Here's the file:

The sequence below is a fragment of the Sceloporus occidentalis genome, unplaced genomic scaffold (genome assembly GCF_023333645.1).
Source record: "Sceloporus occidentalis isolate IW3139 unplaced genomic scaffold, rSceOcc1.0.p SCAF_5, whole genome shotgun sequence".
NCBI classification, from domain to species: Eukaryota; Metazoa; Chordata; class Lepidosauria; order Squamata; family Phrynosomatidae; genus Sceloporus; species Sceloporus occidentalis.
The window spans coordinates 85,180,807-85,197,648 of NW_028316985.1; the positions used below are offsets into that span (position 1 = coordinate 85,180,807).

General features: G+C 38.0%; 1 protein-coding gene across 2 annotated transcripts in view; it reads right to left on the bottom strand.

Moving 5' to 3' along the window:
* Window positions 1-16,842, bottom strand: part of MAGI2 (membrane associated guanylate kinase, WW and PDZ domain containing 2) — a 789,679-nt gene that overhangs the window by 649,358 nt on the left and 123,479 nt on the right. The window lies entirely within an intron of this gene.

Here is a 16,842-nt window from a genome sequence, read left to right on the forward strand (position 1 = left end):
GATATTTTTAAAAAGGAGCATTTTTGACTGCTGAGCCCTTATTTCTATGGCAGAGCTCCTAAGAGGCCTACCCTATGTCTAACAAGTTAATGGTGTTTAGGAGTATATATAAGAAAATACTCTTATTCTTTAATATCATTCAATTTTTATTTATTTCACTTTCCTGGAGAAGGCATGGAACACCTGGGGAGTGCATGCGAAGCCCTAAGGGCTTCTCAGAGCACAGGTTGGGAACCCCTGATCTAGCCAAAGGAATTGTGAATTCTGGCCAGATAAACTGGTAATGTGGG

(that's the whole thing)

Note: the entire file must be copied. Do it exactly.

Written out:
The sequence below is a fragment of the Sceloporus occidentalis genome, unplaced genomic scaffold (genome assembly GCF_023333645.1).
Source record: "Sceloporus occidentalis isolate IW3139 unplaced genomic scaffold, rSceOcc1.0.p SCAF_5, whole genome shotgun sequence".
NCBI classification, from domain to species: Eukaryota; Metazoa; Chordata; class Lepidosauria; order Squamata; family Phrynosomatidae; genus Sceloporus; species Sceloporus occidentalis.
The window spans coordinates 85,180,807-85,197,648 of NW_028316985.1; the positions used below are offsets into that span (position 1 = coordinate 85,180,807).

General features: G+C 38.0%; 1 protein-coding gene across 2 annotated transcripts in view; it reads right to left on the bottom strand.

Moving 5' to 3' along the window:
* Window positions 1-16,842, bottom strand: part of MAGI2 (membrane associated guanylate kinase, WW and PDZ domain containing 2) — a 789,679-nt gene that overhangs the window by 649,358 nt on the left and 123,479 nt on the right. The window lies entirely within an intron of this gene.

Here is a 16,842-nt window from a genome sequence, read left to right on the forward strand (position 1 = left end):
GATATTTTTAAAAAGGAGCATTTTTGACTGCTGAGCCCTTATTTCTATGGCAGAGCTCCTAAGAGGCCTACCCTATGTCTAACAAGTTAATGGTGTTTAGGAGTATATATAAGAAAATACTCTTATTCTTTAATATCATTCAATTTTTATTTATTTCACTTTCCTGGAGAAGGCATGGAACACCTGGGGAGTGCATGCGAAGCCCTAAGGGCTTCTCAGAGCACAGGTTGGGAACCCCTGATCTAGCCAAAGGAATTGTGAATTCTGGCCAGATAAACTGGTAATGTGGG